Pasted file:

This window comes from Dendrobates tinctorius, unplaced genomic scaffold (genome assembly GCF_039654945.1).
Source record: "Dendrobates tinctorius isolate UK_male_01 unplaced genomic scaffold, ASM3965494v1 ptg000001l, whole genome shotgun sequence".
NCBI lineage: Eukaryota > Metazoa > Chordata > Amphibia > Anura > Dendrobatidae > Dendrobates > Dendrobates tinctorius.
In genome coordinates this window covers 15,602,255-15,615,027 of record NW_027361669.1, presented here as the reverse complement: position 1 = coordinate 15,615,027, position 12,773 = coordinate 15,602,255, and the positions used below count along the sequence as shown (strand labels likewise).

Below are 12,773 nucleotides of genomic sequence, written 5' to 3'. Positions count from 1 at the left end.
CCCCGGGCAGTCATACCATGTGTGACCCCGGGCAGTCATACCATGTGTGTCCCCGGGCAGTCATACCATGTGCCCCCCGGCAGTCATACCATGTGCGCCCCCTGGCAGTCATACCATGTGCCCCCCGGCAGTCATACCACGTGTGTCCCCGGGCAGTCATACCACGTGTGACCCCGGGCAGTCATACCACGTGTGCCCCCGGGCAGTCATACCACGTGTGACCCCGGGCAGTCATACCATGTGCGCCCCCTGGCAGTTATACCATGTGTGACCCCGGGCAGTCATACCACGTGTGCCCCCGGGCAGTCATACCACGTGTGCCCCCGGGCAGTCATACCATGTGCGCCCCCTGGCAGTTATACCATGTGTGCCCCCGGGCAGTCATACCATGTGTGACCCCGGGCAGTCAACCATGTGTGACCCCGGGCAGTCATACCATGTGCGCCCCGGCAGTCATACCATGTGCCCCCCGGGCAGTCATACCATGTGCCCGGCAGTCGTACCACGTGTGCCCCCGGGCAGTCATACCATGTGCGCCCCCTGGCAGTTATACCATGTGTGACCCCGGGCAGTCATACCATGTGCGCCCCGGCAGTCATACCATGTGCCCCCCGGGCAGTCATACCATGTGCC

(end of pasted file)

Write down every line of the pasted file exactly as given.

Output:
This window comes from Dendrobates tinctorius, unplaced genomic scaffold (genome assembly GCF_039654945.1).
Source record: "Dendrobates tinctorius isolate UK_male_01 unplaced genomic scaffold, ASM3965494v1 ptg000001l, whole genome shotgun sequence".
NCBI lineage: Eukaryota > Metazoa > Chordata > Amphibia > Anura > Dendrobatidae > Dendrobates > Dendrobates tinctorius.
In genome coordinates this window covers 15,602,255-15,615,027 of record NW_027361669.1, presented here as the reverse complement: position 1 = coordinate 15,615,027, position 12,773 = coordinate 15,602,255, and the positions used below count along the sequence as shown (strand labels likewise).

Below are 12,773 nucleotides of genomic sequence, written 5' to 3'. Positions count from 1 at the left end.
CCCCGGGCAGTCATACCATGTGTGACCCCGGGCAGTCATACCATGTGTGTCCCCGGGCAGTCATACCATGTGCCCCCCGGCAGTCATACCATGTGCGCCCCCTGGCAGTCATACCATGTGCCCCCCGGCAGTCATACCACGTGTGTCCCCGGGCAGTCATACCACGTGTGACCCCGGGCAGTCATACCACGTGTGCCCCCGGGCAGTCATACCACGTGTGACCCCGGGCAGTCATACCATGTGCGCCCCCTGGCAGTTATACCATGTGTGACCCCGGGCAGTCATACCACGTGTGCCCCCGGGCAGTCATACCACGTGTGCCCCCGGGCAGTCATACCATGTGCGCCCCCTGGCAGTTATACCATGTGTGCCCCCGGGCAGTCATACCATGTGTGACCCCGGGCAGTCAACCATGTGTGACCCCGGGCAGTCATACCATGTGCGCCCCGGCAGTCATACCATGTGCCCCCCGGGCAGTCATACCATGTGCCCGGCAGTCGTACCACGTGTGCCCCCGGGCAGTCATACCATGTGCGCCCCCTGGCAGTTATACCATGTGTGACCCCGGGCAGTCATACCATGTGCGCCCCGGCAGTCATACCATGTGCCCCCCGGGCAGTCATACCATGTGCC